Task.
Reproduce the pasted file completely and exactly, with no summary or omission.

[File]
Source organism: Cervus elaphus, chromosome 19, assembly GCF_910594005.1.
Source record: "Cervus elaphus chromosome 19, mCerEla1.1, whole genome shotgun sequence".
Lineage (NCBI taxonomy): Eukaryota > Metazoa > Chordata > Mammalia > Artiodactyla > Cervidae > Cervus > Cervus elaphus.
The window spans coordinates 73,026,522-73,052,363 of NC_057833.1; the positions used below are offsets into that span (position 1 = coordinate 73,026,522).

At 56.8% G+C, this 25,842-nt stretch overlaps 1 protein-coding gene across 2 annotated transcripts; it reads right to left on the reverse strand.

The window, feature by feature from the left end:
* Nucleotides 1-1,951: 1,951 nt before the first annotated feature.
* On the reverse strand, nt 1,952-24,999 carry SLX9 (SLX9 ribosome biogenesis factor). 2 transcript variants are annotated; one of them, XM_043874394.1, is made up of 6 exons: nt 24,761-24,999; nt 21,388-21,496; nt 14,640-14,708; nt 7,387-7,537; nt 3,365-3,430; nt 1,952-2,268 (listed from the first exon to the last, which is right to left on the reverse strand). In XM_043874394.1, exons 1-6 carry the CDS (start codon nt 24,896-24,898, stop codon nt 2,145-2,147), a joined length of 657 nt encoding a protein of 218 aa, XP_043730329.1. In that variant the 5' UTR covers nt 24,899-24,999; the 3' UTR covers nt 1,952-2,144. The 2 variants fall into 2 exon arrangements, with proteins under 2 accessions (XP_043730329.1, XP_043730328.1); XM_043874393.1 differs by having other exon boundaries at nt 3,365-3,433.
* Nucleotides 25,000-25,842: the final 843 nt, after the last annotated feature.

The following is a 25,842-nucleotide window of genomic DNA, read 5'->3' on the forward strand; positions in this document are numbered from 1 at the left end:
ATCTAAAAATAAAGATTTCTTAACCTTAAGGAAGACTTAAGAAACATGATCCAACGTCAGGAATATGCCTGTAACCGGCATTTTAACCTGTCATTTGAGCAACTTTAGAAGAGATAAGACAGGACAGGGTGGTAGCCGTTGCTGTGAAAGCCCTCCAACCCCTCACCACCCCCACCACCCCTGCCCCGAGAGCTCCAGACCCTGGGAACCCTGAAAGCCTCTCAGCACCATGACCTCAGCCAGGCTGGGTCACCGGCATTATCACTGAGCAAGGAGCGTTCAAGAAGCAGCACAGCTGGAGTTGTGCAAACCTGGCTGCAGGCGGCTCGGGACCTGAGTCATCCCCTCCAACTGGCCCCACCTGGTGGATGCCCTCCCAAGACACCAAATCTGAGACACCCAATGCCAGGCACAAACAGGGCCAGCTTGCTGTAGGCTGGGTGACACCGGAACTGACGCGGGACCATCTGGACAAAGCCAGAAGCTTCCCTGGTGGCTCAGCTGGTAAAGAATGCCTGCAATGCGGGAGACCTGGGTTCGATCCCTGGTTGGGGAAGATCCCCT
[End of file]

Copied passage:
Source organism: Cervus elaphus, chromosome 19, assembly GCF_910594005.1.
Source record: "Cervus elaphus chromosome 19, mCerEla1.1, whole genome shotgun sequence".
Lineage (NCBI taxonomy): Eukaryota > Metazoa > Chordata > Mammalia > Artiodactyla > Cervidae > Cervus > Cervus elaphus.
The window spans coordinates 73,026,522-73,052,363 of NC_057833.1; the positions used below are offsets into that span (position 1 = coordinate 73,026,522).

At 56.8% G+C, this 25,842-nt stretch overlaps 1 protein-coding gene across 2 annotated transcripts; it reads right to left on the reverse strand.

The window, feature by feature from the left end:
* Nucleotides 1-1,951: 1,951 nt before the first annotated feature.
* On the reverse strand, nt 1,952-24,999 carry SLX9 (SLX9 ribosome biogenesis factor). 2 transcript variants are annotated; one of them, XM_043874394.1, is made up of 6 exons: nt 24,761-24,999; nt 21,388-21,496; nt 14,640-14,708; nt 7,387-7,537; nt 3,365-3,430; nt 1,952-2,268 (listed from the first exon to the last, which is right to left on the reverse strand). In XM_043874394.1, exons 1-6 carry the CDS (start codon nt 24,896-24,898, stop codon nt 2,145-2,147), a joined length of 657 nt encoding a protein of 218 aa, XP_043730329.1. In that variant the 5' UTR covers nt 24,899-24,999; the 3' UTR covers nt 1,952-2,144. The 2 variants fall into 2 exon arrangements, with proteins under 2 accessions (XP_043730329.1, XP_043730328.1); XM_043874393.1 differs by having other exon boundaries at nt 3,365-3,433.
* Nucleotides 25,000-25,842: the final 843 nt, after the last annotated feature.

The following is a 25,842-nucleotide window of genomic DNA, read 5'->3' on the forward strand; positions in this document are numbered from 1 at the left end:
ATCTAAAAATAAAGATTTCTTAACCTTAAGGAAGACTTAAGAAACATGATCCAACGTCAGGAATATGCCTGTAACCGGCATTTTAACCTGTCATTTGAGCAACTTTAGAAGAGATAAGACAGGACAGGGTGGTAGCCGTTGCTGTGAAAGCCCTCCAACCCCTCACCACCCCCACCACCCCTGCCCCGAGAGCTCCAGACCCTGGGAACCCTGAAAGCCTCTCAGCACCATGACCTCAGCCAGGCTGGGTCACCGGCATTATCACTGAGCAAGGAGCGTTCAAGAAGCAGCACAGCTGGAGTTGTGCAAACCTGGCTGCAGGCGGCTCGGGACCTGAGTCATCCCCTCCAACTGGCCCCACCTGGTGGATGCCCTCCCAAGACACCAAATCTGAGACACCCAATGCCAGGCACAAACAGGGCCAGCTTGCTGTAGGCTGGGTGACACCGGAACTGACGCGGGACCATCTGGACAAAGCCAGAAGCTTCCCTGGTGGCTCAGCTGGTAAAGAATGCCTGCAATGCGGGAGACCTGGGTTCGATCCCTGGTTGGGGAAGATCCCCT